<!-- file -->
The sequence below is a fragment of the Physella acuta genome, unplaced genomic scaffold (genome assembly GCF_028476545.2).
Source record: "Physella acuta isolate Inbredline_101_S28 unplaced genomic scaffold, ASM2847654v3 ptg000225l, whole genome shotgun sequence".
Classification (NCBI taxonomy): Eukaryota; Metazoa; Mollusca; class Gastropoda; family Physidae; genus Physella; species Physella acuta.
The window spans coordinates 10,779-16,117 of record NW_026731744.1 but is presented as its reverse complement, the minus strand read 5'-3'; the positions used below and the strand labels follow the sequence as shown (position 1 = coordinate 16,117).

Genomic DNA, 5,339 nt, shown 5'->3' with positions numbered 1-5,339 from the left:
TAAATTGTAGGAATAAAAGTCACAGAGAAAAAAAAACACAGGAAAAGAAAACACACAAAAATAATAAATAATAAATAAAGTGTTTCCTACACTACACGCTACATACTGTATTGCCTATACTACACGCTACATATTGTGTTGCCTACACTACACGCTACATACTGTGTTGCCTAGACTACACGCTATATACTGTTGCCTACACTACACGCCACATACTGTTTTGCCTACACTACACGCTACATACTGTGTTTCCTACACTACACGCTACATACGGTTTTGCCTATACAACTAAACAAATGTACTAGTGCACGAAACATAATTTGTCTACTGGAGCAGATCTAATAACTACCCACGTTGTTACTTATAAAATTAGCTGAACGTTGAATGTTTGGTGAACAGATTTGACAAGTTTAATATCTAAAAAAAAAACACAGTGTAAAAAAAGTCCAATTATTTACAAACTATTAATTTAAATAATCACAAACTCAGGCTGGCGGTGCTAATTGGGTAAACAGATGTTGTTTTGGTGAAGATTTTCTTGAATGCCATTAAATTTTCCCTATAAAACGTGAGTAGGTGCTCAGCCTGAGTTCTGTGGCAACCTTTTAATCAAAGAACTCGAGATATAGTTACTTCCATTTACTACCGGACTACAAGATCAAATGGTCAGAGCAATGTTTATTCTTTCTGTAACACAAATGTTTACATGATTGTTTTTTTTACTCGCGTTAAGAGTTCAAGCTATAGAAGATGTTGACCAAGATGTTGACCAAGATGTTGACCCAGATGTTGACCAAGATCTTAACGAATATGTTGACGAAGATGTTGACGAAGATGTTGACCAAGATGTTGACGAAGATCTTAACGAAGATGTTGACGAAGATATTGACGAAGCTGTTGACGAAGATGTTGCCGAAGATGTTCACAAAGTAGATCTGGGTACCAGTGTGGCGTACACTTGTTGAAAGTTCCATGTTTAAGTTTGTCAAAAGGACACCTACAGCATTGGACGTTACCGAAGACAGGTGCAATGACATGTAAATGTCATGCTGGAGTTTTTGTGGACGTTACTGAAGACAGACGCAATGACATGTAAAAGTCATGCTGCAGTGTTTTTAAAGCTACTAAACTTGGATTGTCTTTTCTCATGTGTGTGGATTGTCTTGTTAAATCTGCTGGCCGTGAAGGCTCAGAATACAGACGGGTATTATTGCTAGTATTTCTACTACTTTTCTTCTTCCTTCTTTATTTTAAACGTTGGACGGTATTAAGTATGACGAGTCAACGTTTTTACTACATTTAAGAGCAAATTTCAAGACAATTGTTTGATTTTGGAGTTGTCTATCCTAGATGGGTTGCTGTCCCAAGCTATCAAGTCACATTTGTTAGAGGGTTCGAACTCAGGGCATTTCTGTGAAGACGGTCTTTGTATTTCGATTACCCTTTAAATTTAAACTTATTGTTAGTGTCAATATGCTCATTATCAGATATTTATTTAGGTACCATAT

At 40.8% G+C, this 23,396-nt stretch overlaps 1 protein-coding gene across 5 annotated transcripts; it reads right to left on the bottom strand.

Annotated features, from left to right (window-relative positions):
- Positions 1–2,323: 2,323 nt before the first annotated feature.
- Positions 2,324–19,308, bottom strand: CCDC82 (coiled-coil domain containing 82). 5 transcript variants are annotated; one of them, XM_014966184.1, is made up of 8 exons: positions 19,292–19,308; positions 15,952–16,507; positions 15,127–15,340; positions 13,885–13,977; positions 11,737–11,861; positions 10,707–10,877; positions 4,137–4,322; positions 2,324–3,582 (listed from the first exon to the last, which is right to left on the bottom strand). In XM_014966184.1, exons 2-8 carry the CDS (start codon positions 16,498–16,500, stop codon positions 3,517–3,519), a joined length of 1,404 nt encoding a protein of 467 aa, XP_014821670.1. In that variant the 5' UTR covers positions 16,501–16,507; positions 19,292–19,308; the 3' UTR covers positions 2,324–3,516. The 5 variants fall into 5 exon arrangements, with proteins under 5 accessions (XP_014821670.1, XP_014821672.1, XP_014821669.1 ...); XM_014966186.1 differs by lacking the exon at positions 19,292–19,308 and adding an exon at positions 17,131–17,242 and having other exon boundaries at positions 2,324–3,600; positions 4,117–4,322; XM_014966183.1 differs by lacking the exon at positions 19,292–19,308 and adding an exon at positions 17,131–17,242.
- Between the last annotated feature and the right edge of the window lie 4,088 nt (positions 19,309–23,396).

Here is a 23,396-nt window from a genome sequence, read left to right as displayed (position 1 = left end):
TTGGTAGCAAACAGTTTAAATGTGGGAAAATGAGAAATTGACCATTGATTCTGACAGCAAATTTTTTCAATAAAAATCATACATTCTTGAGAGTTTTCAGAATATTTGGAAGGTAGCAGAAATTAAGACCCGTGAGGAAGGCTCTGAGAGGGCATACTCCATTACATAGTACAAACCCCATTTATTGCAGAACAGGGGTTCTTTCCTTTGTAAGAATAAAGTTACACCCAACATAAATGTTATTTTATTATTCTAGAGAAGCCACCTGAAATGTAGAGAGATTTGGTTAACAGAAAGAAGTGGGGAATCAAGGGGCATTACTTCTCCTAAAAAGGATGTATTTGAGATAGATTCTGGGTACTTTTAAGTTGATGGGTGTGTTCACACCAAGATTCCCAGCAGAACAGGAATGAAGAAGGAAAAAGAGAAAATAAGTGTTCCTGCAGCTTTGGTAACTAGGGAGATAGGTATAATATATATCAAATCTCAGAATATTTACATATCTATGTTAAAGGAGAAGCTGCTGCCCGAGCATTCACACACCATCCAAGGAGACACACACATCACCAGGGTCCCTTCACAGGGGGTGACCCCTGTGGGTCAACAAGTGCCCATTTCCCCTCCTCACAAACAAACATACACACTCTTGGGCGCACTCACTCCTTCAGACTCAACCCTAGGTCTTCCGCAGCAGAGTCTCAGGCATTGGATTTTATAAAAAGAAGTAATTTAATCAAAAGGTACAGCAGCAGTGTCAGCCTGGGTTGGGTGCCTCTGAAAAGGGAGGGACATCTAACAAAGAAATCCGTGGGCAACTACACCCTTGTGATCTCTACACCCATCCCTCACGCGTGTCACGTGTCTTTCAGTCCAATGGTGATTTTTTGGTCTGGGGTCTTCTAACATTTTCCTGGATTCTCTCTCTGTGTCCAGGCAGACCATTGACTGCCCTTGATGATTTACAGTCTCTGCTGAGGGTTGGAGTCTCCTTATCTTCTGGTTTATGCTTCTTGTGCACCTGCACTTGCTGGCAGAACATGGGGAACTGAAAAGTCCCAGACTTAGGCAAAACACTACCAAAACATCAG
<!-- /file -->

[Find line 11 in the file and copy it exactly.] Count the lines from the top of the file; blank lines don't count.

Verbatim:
- Between the last annotated feature and the right edge of the window lie 4,088 nt (positions 19,309–23,396).